To make it short: When I think of strategy in problem chess then it often has to do with Camillo Gamnitzer. And when I see what this man composed I don't see something alike in orthodox twomovers.
|(6) Posted by Hauke Reddmann [Saturday, Dec 28, 2013 19:12]|
Uhm, define [strategy=tactics so long that the computer can't
understand it]? Nope, no strategy in 2# then :P
|(7) Posted by Steven Dowd [Saturday, Dec 28, 2013 21:56]|
Forcing Chess Moves by Hertan, a book designed to improve tactical vision, starts with a composed two-mover by Chernykh and Kopaev (2001).
The author states he is "addicted" to these kinds of problems and asserts they help in developing "computer eyes" that increase one's tactical vision. That means finding the ultimate truth without preconceptions.
You can solve two movers in this way, and indeed when I first started with problems, I liked solving them without thinking about things like tries and themes. And in fact, knowing about tries and themes starts to cloud one's vision for the solution - you start looking for ghosts again.
I believe that Keres once told Benko (and both were/are good composers) that chess composition lost a large part of the playing audience when the pursuit of arcane themes became more important than the "sparkle" within a problem. (its a dim memory, so excuse my paraphrasing)
If I understand Darko's premise he is saying that solving is primarily a tactical skill (and Hertan appears to agree) whereas composition is the strategy of making the problem. This seems fair. As a final aside, Dan Meinking told me once that his ability to solve declined as he composed more. And perhaps, as happens in OTB chess, a concentration on strategy weakens one's tactical muscles.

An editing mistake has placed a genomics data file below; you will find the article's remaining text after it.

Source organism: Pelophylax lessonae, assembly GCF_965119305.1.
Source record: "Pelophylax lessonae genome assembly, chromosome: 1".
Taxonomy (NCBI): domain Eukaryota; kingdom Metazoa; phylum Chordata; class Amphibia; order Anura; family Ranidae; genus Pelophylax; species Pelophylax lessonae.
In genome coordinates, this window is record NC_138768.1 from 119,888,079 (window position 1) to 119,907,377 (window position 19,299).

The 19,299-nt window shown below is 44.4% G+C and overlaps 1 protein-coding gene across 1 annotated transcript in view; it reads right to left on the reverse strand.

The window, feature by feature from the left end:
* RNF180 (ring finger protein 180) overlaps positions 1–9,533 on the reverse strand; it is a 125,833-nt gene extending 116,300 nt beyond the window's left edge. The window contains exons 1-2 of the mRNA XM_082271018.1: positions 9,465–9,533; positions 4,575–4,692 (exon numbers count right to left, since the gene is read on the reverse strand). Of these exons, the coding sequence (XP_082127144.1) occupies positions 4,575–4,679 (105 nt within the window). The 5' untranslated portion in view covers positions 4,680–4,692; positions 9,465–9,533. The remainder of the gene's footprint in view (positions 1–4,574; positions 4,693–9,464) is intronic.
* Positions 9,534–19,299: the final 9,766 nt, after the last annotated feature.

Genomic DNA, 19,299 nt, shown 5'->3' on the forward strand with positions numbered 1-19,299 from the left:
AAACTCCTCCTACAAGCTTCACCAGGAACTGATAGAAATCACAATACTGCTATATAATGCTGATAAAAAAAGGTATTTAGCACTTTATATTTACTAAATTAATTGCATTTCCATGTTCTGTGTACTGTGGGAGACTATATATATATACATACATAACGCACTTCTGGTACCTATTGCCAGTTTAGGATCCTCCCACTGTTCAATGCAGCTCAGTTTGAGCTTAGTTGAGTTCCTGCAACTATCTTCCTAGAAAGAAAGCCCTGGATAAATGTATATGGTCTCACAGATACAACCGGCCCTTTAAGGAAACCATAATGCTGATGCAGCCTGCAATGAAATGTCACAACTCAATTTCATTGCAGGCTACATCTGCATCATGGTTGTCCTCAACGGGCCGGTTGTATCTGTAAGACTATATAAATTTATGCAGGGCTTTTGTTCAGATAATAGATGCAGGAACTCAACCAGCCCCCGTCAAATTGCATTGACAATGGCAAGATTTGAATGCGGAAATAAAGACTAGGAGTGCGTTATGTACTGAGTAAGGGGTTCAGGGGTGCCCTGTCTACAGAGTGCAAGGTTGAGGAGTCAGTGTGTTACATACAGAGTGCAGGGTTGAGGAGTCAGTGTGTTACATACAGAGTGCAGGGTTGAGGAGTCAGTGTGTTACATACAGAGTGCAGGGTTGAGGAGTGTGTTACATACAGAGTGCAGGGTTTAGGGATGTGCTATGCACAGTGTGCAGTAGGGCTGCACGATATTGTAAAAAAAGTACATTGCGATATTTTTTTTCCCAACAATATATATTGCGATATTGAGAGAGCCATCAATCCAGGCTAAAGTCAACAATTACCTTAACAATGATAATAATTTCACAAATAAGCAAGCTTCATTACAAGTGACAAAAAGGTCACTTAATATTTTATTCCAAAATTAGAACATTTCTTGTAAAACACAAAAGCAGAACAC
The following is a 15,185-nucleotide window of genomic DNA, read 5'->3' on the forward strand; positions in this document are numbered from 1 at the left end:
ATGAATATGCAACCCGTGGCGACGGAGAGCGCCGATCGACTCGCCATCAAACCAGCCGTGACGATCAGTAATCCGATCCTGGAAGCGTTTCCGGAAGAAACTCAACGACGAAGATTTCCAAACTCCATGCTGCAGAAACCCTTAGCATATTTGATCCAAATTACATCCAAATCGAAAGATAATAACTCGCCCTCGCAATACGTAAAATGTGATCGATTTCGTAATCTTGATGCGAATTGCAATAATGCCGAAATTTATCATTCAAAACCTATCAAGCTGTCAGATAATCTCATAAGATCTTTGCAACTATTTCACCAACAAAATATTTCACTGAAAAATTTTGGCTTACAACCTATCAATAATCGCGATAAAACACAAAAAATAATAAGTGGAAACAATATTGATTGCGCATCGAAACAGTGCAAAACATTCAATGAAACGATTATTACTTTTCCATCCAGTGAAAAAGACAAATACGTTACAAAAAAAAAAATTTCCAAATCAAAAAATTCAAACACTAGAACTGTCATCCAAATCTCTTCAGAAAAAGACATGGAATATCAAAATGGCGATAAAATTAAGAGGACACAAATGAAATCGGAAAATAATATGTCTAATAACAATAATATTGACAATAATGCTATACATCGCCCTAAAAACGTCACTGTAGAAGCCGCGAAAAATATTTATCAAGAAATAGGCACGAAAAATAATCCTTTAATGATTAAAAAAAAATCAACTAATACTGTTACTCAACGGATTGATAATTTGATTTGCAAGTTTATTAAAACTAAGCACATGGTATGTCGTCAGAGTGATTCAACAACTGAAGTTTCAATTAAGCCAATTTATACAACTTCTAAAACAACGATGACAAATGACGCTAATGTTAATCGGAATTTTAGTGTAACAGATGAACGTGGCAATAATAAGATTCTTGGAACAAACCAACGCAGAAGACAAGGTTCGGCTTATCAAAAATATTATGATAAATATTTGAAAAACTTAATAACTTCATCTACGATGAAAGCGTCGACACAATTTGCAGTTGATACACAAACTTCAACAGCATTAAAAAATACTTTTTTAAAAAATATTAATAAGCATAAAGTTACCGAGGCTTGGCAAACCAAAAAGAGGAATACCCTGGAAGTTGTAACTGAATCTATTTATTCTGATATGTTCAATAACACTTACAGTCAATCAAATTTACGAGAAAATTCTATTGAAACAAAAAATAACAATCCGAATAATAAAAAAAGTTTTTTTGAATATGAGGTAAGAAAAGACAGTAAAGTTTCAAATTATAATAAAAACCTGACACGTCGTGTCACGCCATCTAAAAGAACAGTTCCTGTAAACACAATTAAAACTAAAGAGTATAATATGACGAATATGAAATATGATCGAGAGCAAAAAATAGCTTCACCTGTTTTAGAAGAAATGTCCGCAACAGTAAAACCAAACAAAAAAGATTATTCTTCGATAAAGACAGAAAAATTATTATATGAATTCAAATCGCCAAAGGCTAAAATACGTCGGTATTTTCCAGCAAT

It's an interesting topic, and I hope we can pursue it here with vigor *and* common courtesy to others.
|(8) Posted by Darko Šaljić [Sunday, Dec 29, 2013 08:40]|
After last post I'm even more intersted in subject.
From those few words I have learned a lot.
Thank you Steven for making my question clear and put this topic on right track.
|(9) Posted by Kevin Begley [Sunday, Dec 29, 2013 10:54]|
I am actually no stranger to the aimless pretense of drunken philosophy questions (and name-dropping).
Though, it is usually accompanied by some noble pursuit to impress the fairer sex...
In your case, I will be courteous in presuming that the holidays must have affected your perception.
If your question had the slightest depth, you wouldn't so easily prove incapable of defining its plain terms.
Cheers to you.
And happy new year.
|(10) Posted by Kevin Begley [Sunday, Dec 29, 2013 11:41]; edited by Kevin Begley [13-12-29]|
Gamnitzer is, indeed, a wonderful explorer of new ideas...
But, the last thing I would do is declare him to be a "strategic" composer (such commentary would only betray the remarkable depth of his entirely tactical ideas).
There is, after all, no subtle positional gains to be extracted from a selfmate (in n-moves) problem -- the solver hunts for nothing less than the forced end of their own King!
And, to be fair in our comparisons, though I trust you are well aware, it is important to note that selfmate-more-movers afford Gamnitzer (and others) a rich treasure of opportunities, which vastly exceeds the artistic freedom available to the composer of "orthodox" directmate twomovers.